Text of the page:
What to Write in a Lunar New Year Card

Chinese Lunar New Year Card with Red Envelope and oranges

Lunar New Year is the most important celebration of the year for those who follow the lunar calendar. It’s a time for families and friends to gather together to feast on foods with symbolic meanings and to exchange gifts and good wishes for the year to come. If you’re looking for the perfect wish to write in a Lunar New Year or Chinese New Year card, we’re here to help.

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How People Celebrate Lunar New Year  

While Lunar New Year is celebrated in many different countries, Chinese New Year celebrations specifically incorporate lots of Chinese cultural elements. It’s increasingly common for Chinese New Year to simply be referred to as Lunar New Year or Spring Festival. One of the most well-known components of this celebration is the 12-year cycle of the Chinese animal zodiac.

The festivities last for about two weeks and include joyful family gatherings with foods like noodles (to signify a long life) and dumplings (to signify wealth). Fireworks and firecrackers are burned to ward off evil spirits, red is worn as a symbol of luck and dragon and lion dances are performed—they’re believed to bring good luck and good fortune. Red envelopes (lai see in Cantonese or hong bao in Mandarin) containing money are also commonly given to children and young unmarried adults and symbolize good wishes and luck for the year ahead.

Whether you’re taking part in this annual tradition or you just want to send a note to someone who does, here are a few ideas for what to write.

Helpful tip: Can you send a Lunar New Year card even if you don’t celebrate it yourself? Absolutely! Acknowledging important traditions for friends or colleagues is a wonderful way to show care, kindness and acceptance.

Traditional Greetings and Sayings  

Most Lunar New Year cards include a simple wish. If you have nothing more to add, that’s fine. Just writing a warm closing and your name is sufficient.

If you would like to add a traditional wish, the most common Chinese New Year greeting in Cantonese is “gong hei fat choy” and translates to “wishing you great happiness and prosperity.” In Mandarin, the same greeting is “gong xi fa cai.

Simply saying “Happy New Year” in Mandarin is “xin nian kuai le” and “san nin fai lok” in Cantonese.

Wishes for Family and Friends  

Not surprisingly, wishes for happiness, health and peace are always appropriate to send to friends and family at this time of year.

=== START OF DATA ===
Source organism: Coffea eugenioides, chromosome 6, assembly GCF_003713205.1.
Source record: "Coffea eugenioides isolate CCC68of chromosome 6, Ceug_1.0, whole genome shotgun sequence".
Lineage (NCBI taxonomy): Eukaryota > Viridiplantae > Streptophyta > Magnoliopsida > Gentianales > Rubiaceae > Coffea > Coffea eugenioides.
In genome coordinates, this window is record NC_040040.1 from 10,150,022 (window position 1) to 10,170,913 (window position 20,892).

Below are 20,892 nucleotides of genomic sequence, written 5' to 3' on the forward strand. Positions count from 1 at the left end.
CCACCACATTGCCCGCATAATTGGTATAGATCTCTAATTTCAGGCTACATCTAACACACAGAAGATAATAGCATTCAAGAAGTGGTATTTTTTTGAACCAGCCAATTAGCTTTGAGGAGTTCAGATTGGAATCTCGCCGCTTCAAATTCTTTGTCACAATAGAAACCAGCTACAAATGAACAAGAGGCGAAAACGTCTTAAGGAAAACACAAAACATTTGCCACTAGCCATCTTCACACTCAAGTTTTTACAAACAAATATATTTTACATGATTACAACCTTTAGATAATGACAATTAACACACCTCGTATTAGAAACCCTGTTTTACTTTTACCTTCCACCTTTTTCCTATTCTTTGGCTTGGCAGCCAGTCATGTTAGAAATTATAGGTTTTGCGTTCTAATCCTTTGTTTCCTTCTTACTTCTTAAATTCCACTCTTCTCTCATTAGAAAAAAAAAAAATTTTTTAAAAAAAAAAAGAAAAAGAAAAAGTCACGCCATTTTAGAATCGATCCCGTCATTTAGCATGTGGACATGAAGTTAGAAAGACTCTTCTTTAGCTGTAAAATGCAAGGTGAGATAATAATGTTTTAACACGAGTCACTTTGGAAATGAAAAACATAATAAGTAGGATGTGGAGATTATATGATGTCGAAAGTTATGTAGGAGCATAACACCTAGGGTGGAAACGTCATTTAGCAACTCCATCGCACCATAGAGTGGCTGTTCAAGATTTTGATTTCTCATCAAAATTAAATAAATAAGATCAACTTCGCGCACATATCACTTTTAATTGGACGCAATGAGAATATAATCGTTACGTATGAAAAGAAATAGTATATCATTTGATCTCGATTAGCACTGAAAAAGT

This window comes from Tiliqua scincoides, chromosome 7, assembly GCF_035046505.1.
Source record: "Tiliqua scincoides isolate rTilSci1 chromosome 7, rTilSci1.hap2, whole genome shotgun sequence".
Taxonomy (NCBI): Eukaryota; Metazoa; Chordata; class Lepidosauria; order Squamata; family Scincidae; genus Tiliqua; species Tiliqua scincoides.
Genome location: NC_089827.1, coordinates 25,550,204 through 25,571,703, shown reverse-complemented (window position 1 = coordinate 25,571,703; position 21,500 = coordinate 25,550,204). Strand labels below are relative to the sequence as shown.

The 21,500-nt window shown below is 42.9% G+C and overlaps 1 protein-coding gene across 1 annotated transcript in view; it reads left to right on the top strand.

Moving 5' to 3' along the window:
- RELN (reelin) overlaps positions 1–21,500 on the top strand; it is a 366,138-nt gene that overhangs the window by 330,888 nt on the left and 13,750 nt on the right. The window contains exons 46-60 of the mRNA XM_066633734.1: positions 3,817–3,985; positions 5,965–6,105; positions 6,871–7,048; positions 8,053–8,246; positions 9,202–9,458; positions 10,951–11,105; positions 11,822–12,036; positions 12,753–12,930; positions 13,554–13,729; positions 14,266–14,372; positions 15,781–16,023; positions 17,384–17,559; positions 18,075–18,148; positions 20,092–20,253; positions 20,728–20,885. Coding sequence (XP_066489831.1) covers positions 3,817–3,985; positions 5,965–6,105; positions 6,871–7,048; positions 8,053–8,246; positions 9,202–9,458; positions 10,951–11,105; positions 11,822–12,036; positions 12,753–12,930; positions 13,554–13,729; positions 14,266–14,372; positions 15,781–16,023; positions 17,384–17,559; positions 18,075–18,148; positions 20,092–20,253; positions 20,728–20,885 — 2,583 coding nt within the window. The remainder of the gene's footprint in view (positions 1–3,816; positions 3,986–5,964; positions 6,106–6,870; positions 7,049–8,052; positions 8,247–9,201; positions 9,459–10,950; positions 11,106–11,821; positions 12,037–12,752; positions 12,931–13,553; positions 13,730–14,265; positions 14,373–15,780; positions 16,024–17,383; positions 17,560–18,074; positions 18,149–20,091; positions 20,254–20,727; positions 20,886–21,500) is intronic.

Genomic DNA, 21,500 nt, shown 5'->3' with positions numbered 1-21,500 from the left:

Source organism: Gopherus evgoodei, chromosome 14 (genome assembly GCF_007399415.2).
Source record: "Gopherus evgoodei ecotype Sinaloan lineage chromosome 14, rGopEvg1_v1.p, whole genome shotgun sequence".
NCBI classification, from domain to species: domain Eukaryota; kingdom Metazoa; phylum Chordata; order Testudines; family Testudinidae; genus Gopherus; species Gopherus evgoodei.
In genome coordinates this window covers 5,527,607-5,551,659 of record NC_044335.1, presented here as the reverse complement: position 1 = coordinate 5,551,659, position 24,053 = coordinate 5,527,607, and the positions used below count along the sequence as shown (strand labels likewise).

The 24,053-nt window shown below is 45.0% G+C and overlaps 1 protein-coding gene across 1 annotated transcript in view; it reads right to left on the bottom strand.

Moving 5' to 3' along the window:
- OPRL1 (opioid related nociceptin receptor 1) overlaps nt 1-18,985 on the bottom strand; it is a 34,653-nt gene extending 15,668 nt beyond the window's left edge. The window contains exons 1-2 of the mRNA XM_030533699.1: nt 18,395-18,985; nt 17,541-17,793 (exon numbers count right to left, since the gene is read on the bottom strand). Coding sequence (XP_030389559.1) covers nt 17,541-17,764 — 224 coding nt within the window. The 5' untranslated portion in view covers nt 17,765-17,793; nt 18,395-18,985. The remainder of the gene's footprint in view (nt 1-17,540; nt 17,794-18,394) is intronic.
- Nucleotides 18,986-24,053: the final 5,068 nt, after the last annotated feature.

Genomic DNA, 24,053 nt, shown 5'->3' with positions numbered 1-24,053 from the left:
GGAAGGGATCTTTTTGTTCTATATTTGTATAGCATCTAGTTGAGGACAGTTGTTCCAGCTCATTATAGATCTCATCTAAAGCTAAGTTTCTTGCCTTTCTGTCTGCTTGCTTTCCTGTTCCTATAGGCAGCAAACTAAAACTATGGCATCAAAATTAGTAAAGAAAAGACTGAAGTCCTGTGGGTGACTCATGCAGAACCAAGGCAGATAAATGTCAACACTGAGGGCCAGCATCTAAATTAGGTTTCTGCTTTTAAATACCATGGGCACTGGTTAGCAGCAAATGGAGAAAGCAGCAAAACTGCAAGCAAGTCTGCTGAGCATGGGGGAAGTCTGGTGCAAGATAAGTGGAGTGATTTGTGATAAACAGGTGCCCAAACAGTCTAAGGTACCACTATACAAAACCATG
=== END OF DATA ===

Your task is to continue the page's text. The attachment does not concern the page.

Whether your greeting is said in person while presenting a thoughtful gift basket or mailed in a card, here are some ideas of what to say:

  • “Wishing you lots of luck and happiness in the year ahead.”
  • “May this new year bring you good health and good fortune.”
  • “Happy New Year! You make our family so proud, and we wish you nothing but continued success and happiness.”
  • “Hope this new year brings you good fortune, peace and prosperity.”
  • “Thinking of you and your family and wishing you all a year that outshines the rest.”
  • “It’s that time of year for feasting, celebrating and looking forward to a happy and prosperous year ahead. Enjoy every moment!”
  • “Health, wealth and endless joy is what I wish for you and your family this year.”

Helpful tip: While Lunar New Year wishes do tend to sound a bit formal, it’s perfectly okay to infuse your own personality and voice into the message you create.

Wishes for Business Associates and Colleagues  

While it can sometimes be considered impolite to talk about money and wealth in western culture, it’s perfectly appropriate—if not expected—to offer money-related greetings in Lunar New Year cards. This is especially true if the card is for colleagues, managers or clients. You might say something like this:

  • “Hope this new year brings you much happiness and success in your career.”
  • “May this year bring you good fortune and great wealth.”
  • “May your business flourish and bring you lots of joy in the new year.”
  • “Wishing you a year of abundance and prosperity.”
  • “Hope you achieve great success in everything you do this year and always.”

We hope these ideas help you celebrate with friends, family and colleagues this Lunar New Year.